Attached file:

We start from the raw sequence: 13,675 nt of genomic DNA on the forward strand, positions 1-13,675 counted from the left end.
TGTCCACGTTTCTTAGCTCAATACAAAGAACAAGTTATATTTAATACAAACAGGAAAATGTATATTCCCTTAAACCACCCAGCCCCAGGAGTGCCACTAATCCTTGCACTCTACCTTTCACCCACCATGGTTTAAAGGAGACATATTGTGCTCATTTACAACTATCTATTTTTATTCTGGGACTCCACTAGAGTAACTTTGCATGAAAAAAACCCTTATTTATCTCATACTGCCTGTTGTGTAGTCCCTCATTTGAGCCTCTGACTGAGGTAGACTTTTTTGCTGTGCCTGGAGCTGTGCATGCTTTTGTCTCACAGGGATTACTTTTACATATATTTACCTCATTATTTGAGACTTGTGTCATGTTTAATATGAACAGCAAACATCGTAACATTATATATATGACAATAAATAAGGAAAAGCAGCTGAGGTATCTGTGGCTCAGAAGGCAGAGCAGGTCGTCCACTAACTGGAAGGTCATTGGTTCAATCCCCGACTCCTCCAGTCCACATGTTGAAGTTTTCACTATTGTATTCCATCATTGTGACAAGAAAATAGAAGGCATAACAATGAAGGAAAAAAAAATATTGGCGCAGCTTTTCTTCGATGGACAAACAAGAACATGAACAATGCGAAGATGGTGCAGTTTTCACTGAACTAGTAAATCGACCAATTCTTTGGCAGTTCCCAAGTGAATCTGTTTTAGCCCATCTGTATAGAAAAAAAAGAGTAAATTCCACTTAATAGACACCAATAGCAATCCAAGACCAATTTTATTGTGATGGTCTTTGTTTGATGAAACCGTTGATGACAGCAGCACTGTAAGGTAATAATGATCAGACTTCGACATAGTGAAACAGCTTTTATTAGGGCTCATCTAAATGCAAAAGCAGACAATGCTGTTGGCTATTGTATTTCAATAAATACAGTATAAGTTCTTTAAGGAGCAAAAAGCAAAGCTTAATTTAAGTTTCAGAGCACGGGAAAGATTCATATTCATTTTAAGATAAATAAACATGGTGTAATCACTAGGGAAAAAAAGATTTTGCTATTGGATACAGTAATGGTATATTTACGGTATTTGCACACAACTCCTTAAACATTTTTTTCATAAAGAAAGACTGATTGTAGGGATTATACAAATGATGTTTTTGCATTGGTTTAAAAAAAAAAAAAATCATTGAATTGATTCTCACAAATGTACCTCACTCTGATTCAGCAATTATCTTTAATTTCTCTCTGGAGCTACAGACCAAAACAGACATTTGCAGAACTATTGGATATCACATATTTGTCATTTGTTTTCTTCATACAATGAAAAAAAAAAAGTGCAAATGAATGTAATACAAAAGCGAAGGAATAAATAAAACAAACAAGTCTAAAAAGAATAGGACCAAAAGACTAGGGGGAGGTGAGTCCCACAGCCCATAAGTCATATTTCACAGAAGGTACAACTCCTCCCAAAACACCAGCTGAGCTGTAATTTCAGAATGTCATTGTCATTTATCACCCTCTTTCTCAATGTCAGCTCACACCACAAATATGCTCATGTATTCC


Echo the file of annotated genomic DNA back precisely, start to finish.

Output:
We start from the raw sequence: 13,675 nt of genomic DNA on the forward strand, positions 1-13,675 counted from the left end.
TGTCCACGTTTCTTAGCTCAATACAAAGAACAAGTTATATTTAATACAAACAGGAAAATGTATATTCCCTTAAACCACCCAGCCCCAGGAGTGCCACTAATCCTTGCACTCTACCTTTCACCCACCATGGTTTAAAGGAGACATATTGTGCTCATTTACAACTATCTATTTTTATTCTGGGACTCCACTAGAGTAACTTTGCATGAAAAAAACCCTTATTTATCTCATACTGCCTGTTGTGTAGTCCCTCATTTGAGCCTCTGACTGAGGTAGACTTTTTTGCTGTGCCTGGAGCTGTGCATGCTTTTGTCTCACAGGGATTACTTTTACATATATTTACCTCATTATTTGAGACTTGTGTCATGTTTAATATGAACAGCAAACATCGTAACATTATATATATGACAATAAATAAGGAAAAGCAGCTGAGGTATCTGTGGCTCAGAAGGCAGAGCAGGTCGTCCACTAACTGGAAGGTCATTGGTTCAATCCCCGACTCCTCCAGTCCACATGTTGAAGTTTTCACTATTGTATTCCATCATTGTGACAAGAAAATAGAAGGCATAACAATGAAGGAAAAAAAAATATTGGCGCAGCTTTTCTTCGATGGACAAACAAGAACATGAACAATGCGAAGATGGTGCAGTTTTCACTGAACTAGTAAATCGACCAATTCTTTGGCAGTTCCCAAGTGAATCTGTTTTAGCCCATCTGTATAGAAAAAAAAGAGTAAATTCCACTTAATAGACACCAATAGCAATCCAAGACCAATTTTATTGTGATGGTCTTTGTTTGATGAAACCGTTGATGACAGCAGCACTGTAAGGTAATAATGATCAGACTTCGACATAGTGAAACAGCTTTTATTAGGGCTCATCTAAATGCAAAAGCAGACAATGCTGTTGGCTATTGTATTTCAATAAATACAGTATAAGTTCTTTAAGGAGCAAAAAGCAAAGCTTAATTTAAGTTTCAGAGCACGGGAAAGATTCATATTCATTTTAAGATAAATAAACATGGTGTAATCACTAGGGAAAAAAAGATTTTGCTATTGGATACAGTAATGGTATATTTACGGTATTTGCACACAACTCCTTAAACATTTTTTTCATAAAGAAAGACTGATTGTAGGGATTATACAAATGATGTTTTTGCATTGGTTTAAAAAAAAAAAAAATCATTGAATTGATTCTCACAAATGTACCTCACTCTGATTCAGCAATTATCTTTAATTTCTCTCTGGAGCTACAGACCAAAACAGACATTTGCAGAACTATTGGATATCACATATTTGTCATTTGTTTTCTTCATACAATGAAAAAAAAAAAGTGCAAATGAATGTAATACAAAAGCGAAGGAATAAATAAAACAAACAAGTCTAAAAAGAATAGGACCAAAAGACTAGGGGGAGGTGAGTCCCACAGCCCATAAGTCATATTTCACAGAAGGTACAACTCCTCCCAAAACACCAGCTGAGCTGTAATTTCAGAATGTCATTGTCATTTATCACCCTCTTTCTCAATGTCAGCTCACACCACAAATATGCTCATGTATTCC